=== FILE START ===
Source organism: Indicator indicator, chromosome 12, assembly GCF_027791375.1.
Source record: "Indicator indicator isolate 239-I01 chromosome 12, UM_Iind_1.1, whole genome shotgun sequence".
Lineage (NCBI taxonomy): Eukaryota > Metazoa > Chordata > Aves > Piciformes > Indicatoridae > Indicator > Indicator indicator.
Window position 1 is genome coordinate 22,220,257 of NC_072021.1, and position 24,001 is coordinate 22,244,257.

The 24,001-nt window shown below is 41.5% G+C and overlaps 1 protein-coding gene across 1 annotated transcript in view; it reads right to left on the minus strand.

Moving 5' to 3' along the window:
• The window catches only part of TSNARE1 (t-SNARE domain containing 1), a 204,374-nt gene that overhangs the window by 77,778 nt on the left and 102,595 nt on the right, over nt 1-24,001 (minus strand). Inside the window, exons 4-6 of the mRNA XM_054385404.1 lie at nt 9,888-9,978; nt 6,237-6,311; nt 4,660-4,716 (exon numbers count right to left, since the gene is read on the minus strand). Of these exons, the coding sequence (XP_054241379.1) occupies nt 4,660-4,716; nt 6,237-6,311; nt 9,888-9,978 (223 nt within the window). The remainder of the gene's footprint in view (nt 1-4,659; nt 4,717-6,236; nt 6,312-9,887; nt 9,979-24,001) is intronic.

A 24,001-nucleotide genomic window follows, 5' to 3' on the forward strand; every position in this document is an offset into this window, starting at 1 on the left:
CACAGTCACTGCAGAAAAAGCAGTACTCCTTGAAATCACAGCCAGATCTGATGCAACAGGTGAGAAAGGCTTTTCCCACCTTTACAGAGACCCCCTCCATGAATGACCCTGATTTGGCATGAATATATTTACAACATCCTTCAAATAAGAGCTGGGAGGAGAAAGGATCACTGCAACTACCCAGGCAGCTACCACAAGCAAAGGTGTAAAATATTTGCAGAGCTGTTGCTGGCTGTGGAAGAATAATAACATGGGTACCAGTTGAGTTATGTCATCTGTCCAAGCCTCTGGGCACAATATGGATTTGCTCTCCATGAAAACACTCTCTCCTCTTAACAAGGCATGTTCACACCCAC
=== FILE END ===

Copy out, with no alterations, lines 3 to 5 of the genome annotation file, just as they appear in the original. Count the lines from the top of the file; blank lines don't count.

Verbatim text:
Lineage (NCBI taxonomy): Eukaryota > Metazoa > Chordata > Aves > Piciformes > Indicatoridae > Indicator > Indicator indicator.
Window position 1 is genome coordinate 22,220,257 of NC_072021.1, and position 24,001 is coordinate 22,244,257.

The 24,001-nt window shown below is 41.5% G+C and overlaps 1 protein-coding gene across 1 annotated transcript in view; it reads right to left on the minus strand.